– The Magic swept the Hawks. The total losing margin of 101 points is the largest in NBA history for a four-game sweep. The Hawks were booed in their own arena.
– They hope all of that doesn’t define their season.
– “We are disappointed at the series,” Smoove said, “but we can’t let a bad series overturn all the good we did the whole entire season. Coming into the postseason we thought we could do something special but we couldn’t get it done.”
– “I told [teammates] to keep their heads up regardless what they say about us,” J.J. said. “We had a hell of a year. It wasn’t a good series, but the whole season was good.”
– “I’m proud of our basketball team and what we’ve accomplished this season,” Woody said. “We did a lot of good things this season. I’m happy in the direction the team is going. Sure we have to get better. But it’s a big jump from the first round to the second, third and Finals. We’re still learning.”
– Clearly there wouldn’t be so many sour feelings about the Hawks if they had competed in this series. There is no way taking two franchise-worst beatings in a four-game series is going to leave them on good terms with their fans. At this point, the Bobcats can claim to be closer to the Magic’s level than the Hawks.
– Of course it also didn’t help that the Hawks gave lackluster effort in two games. Josh’s antics (he was looking at the Kiss Cam during one timeout) and J.J.’s comments about fans just added to the ill feelings.
– Still, 53 wins isn’t easy and not something the Atlanta Hawks have done very often. When I see some of my blog people talking about how they should have won 60 (shoot, I’ve even seen 65) I start to wonder. The Hawks are a talented team but, as I’ve said, it’s more physical talent than basketball talent, if you know what I mean. Of course you do, because you’ve watched this team play longer than me.
– No matter what you think of him as a coach, it’s indisputable that Woody is speaking the truth when he says: ““Whatever happens, whether I am here or somewhere else, this team is in a better place than before I got here. That means a lot to me and my staff.”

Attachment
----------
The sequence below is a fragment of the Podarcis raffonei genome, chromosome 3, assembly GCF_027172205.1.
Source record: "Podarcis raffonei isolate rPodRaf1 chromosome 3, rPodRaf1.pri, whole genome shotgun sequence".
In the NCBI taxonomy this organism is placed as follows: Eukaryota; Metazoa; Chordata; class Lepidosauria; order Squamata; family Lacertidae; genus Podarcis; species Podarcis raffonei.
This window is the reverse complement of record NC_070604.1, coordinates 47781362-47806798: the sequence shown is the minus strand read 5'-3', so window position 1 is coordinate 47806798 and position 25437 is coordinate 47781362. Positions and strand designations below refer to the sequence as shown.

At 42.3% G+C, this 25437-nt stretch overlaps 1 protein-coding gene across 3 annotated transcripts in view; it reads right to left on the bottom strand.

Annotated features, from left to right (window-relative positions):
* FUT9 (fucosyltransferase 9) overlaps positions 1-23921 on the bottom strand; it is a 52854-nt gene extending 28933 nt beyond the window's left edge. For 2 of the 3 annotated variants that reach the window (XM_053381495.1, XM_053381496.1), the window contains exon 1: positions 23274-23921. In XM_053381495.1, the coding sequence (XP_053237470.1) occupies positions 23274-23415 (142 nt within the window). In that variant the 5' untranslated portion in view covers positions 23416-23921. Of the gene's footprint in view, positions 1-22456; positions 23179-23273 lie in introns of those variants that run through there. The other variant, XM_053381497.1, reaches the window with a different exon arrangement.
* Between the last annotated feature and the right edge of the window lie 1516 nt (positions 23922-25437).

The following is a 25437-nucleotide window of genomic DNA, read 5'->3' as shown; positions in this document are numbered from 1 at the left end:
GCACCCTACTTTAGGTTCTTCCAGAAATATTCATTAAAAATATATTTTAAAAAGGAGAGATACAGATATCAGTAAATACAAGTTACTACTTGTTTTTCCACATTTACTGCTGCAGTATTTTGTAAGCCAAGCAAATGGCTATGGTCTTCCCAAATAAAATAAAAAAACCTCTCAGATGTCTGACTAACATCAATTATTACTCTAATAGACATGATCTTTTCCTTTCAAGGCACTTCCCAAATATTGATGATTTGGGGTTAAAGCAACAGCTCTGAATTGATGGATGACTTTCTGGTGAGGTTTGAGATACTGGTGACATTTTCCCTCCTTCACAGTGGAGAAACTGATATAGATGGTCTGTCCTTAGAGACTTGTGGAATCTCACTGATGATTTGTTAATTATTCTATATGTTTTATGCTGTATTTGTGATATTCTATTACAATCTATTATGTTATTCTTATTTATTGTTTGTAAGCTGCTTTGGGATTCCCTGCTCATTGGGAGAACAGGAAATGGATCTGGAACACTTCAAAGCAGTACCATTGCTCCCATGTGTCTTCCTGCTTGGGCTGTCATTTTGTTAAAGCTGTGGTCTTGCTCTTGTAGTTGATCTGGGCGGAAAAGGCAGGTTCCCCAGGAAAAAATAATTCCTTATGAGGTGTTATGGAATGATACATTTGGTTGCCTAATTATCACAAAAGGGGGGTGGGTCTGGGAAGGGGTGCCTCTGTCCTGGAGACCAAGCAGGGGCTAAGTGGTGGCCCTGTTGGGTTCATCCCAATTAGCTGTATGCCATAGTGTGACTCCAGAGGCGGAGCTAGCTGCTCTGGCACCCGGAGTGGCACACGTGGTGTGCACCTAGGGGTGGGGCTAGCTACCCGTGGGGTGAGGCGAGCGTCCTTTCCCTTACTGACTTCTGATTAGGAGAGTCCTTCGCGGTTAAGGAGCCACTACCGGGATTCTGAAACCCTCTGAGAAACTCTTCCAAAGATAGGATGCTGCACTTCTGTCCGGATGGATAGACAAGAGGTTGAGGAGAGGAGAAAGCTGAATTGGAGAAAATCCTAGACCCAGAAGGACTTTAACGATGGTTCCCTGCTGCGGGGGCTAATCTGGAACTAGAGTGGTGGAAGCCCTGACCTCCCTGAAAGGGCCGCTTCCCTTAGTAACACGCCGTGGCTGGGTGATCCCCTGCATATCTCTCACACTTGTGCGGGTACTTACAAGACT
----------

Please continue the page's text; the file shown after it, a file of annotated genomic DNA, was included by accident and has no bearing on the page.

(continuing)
– Also true is if Woody doesn’t come back because of high expectations, they are expectations he helped create . “I would like to think that,” he said. “Sometimes I don’t think we get the credit because the media is so brutal on coaches. It’s awful. But I’m not going to let that send me in a tizzy or send me the other way because I can hold my head high for what I’ve done in six years.”
– He says he still wants the job: “I would love to stay. I started this six years ago and I would like to finish it.”
– Joe was non-committal about his future, saying he hasn’t thought about the factors that will go into his decision or which teams he might consider. But he said he hasn’t ruled out a return to the Hawks. “I will take some time off, clear my head and spend some time with my family. I am sure I will sit down with my agent in the next couple weeks and see what’s out there.”
– Fans booed J.J. during the game and when he left the floor for the final time. “It don’t bother me,” Joe said. “I’ve got thick skin.”
– Why does he think he had such a bad series? “[It's] a number of things I’d rather not talk about,” J.J. said. “Like I said, no excuses.”
– Asked if he was injured, Joe said: “No.”
– Don’t forget that the Hawks played what has looked like the best team in the league for two months. The Magic are deep, talented and committed. “One thing I’m real confident in with our team is our mental preparation,” Stan Van Gundy said. “I know our energy and intensity will be there. When we get beat, it’s not been because we’ve not been ready to play. As a coach, that’s about the best thing you can say.”
– “Just watch and see their level of intensity they play with,” Al said. “That defines their team. They’re a championship-caliber team. Just take that in and play like that for next season. It takes a whole lot of effort. It’s almost to the point where you have to make yourself feel uncomfortable out there. We didn’t have that this year. With some of our guys when fatigue set in, everybody kind of shied away from it.”
– That’s the kind of thing Woody means when he says the Hawks are still learning how to win. Woody never could get the Hawks to that level this season. It’s too simple to say that’s due to his failures as a coach. The Hawks need better depth–more “bonafide pieces” as Woody says. They need more leadership in the locker room and maybe a different mix of personalities. Otherwise, if Woody doesn’t return the next coach could run into some of the same problems.
– Also remember that it’s tough for any NBA coach to succeed when players know his job security is shaky. That’s just the truth in this league. It’s easier for a player to tune out a coach if he knows he can just wait him out and eventually he could be gone.
– Despite their flaws, the Hawks won 53 games and made it to the second round. “We was playing confident all season long, and we thought we could give them a good fight,” Josh said. “But they are playing great basketball. We never did bring our ‘A’ game.”
– “It’s disappointing, but I feel like I left it all out there and gave all I had,” Al said. “I wish it could have turned out better.”
– I’m out, Hawks fans.